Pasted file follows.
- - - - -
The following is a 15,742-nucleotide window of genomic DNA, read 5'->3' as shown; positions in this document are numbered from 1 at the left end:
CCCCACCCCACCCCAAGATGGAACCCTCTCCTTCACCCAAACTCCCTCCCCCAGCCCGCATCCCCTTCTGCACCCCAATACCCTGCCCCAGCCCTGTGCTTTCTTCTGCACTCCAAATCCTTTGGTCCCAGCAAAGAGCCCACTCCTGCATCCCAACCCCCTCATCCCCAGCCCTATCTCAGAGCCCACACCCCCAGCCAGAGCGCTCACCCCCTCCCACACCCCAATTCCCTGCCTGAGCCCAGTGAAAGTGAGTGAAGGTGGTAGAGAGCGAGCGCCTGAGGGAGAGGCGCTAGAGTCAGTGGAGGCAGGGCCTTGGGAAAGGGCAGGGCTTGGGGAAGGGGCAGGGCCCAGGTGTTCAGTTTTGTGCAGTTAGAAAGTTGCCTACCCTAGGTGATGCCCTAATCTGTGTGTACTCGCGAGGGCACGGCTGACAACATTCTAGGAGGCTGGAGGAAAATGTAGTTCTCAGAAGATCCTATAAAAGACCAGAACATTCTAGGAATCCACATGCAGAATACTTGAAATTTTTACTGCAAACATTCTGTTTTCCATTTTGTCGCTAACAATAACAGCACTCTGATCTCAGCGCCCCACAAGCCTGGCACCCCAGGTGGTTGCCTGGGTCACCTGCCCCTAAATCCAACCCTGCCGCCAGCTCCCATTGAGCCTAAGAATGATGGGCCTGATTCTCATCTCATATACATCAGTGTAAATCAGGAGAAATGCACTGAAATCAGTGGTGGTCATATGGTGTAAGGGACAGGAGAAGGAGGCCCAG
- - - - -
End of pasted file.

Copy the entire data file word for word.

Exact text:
The following is a 15,742-nucleotide window of genomic DNA, read 5'->3' as shown; positions in this document are numbered from 1 at the left end:
CCCCACCCCACCCCAAGATGGAACCCTCTCCTTCACCCAAACTCCCTCCCCCAGCCCGCATCCCCTTCTGCACCCCAATACCCTGCCCCAGCCCTGTGCTTTCTTCTGCACTCCAAATCCTTTGGTCCCAGCAAAGAGCCCACTCCTGCATCCCAACCCCCTCATCCCCAGCCCTATCTCAGAGCCCACACCCCCAGCCAGAGCGCTCACCCCCTCCCACACCCCAATTCCCTGCCTGAGCCCAGTGAAAGTGAGTGAAGGTGGTAGAGAGCGAGCGCCTGAGGGAGAGGCGCTAGAGTCAGTGGAGGCAGGGCCTTGGGAAAGGGCAGGGCTTGGGGAAGGGGCAGGGCCCAGGTGTTCAGTTTTGTGCAGTTAGAAAGTTGCCTACCCTAGGTGATGCCCTAATCTGTGTGTACTCGCGAGGGCACGGCTGACAACATTCTAGGAGGCTGGAGGAAAATGTAGTTCTCAGAAGATCCTATAAAAGACCAGAACATTCTAGGAATCCACATGCAGAATACTTGAAATTTTTACTGCAAACATTCTGTTTTCCATTTTGTCGCTAACAATAACAGCACTCTGATCTCAGCGCCCCACAAGCCTGGCACCCCAGGTGGTTGCCTGGGTCACCTGCCCCTAAATCCAACCCTGCCGCCAGCTCCCATTGAGCCTAAGAATGATGGGCCTGATTCTCATCTCATATACATCAGTGTAAATCAGGAGAAATGCACTGAAATCAGTGGTGGTCATATGGTGTAAGGGACAGGAGAAGGAGGCCCAG